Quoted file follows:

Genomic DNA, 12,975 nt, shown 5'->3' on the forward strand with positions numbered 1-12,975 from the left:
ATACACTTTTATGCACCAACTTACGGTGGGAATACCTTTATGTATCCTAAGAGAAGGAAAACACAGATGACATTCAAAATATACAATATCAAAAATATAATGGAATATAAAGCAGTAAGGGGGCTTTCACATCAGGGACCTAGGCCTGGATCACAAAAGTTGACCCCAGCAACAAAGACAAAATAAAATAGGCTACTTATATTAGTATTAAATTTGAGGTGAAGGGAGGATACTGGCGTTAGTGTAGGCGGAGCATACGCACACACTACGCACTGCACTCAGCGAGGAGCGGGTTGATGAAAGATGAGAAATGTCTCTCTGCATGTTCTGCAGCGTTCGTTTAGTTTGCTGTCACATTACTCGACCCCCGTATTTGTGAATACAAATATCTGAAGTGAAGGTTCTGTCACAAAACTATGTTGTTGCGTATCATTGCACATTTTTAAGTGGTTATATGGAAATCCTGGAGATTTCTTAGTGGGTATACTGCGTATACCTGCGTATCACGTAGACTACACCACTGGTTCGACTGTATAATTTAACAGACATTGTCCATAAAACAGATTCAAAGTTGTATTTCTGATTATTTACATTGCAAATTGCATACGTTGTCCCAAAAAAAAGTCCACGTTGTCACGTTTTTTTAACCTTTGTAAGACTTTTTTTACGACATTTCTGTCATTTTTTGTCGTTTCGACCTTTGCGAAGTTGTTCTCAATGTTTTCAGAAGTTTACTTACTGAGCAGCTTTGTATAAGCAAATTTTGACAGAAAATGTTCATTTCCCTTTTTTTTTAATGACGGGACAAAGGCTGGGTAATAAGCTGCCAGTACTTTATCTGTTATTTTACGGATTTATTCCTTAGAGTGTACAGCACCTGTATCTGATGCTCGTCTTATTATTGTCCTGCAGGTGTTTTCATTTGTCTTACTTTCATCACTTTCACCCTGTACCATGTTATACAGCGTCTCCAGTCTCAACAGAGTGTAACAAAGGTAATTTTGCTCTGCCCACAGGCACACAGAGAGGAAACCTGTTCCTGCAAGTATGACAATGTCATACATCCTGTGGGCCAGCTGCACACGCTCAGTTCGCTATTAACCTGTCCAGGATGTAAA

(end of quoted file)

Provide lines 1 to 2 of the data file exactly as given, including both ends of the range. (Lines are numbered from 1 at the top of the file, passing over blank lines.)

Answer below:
Genomic DNA, 12,975 nt, shown 5'->3' on the forward strand with positions numbered 1-12,975 from the left:
ATACACTTTTATGCACCAACTTACGGTGGGAATACCTTTATGTATCCTAAGAGAAGGAAAACACAGATGACATTCAAAATATACAATATCAAAAATATAATGGAATATAAAGCAGTAAGGGGGCTTTCACATCAGGGACCTAGGCCTGGATCACAAAAGTTGACCCCAGCAACAAAGACAAAATAAAATAGGCTACTTATATTAGTATTAAATTTGAGGTGAAGGGAGGATACTGGCGTTAGTGTAGGCGGAGCATACGCACACACTACGCACTGCACTCAGCGAGGAGCGGGTTGATGAAAGATGAGAAATGTCTCTCTGCATGTTCTGCAGCGTTCGTTTAGTTTGCTGTCACATTACTCGACCCCCGTATTTGTGAATACAAATATCTGAAGTGAAGGTTCTGTCACAAAACTATGTTGTTGCGTATCATTGCACATTTTTAAGTGGTTATATGGAAATCCTGGAGATTTCTTAGTGGGTATACTGCGTATACCTGCGTATCACGTAGACTACACCACTGGTTCGACTGTATAATTTAACAGACATTGTCCATAAAACAGATTCAAAGTTGTATTTCTGATTATTTACATTGCAAATTGCATACGTTGTCCCAAAAAAAAGTCCACGTTGTCACGTTTTTTTAACCTTTGTAAGACTTTTTTTACGACATTTCTGTCATTTTTTGTCGTTTCGACCTTTGCGAAGTTGTTCTCAATGTTTTCAGAAGTTTACTTACTGAGCAGCTTTGTATAAGCAAATTTTGACAGAAAATGTTCATTTCCCTTTTTTTTTAATGACGGGACAAAGGCTGGGTAATAAGCTGCCAGTACTTTATCTGTTATTTTACGGATTTATTCCTTAGAGTGTACAGCACCTGTATCTGATGCTCGTCTTATTATTGTCCTGCAGGTGTTTTCATTTGTCTTACTTTCATCACTTTCACCCTGTACCATGTTATACAGCGTCTCCAGTCTCAACAGAGTGTAACAAAGGTAATTTTGCTCTGCCCACAGGCACACAGAGAGGAAACCTGTTCCTGCAAGTATGACAATGTCATACATCCTGTGGGCCAGCTGCACACGCTCAGTTCGCTATTAACCTGTCCAGGATGTAAA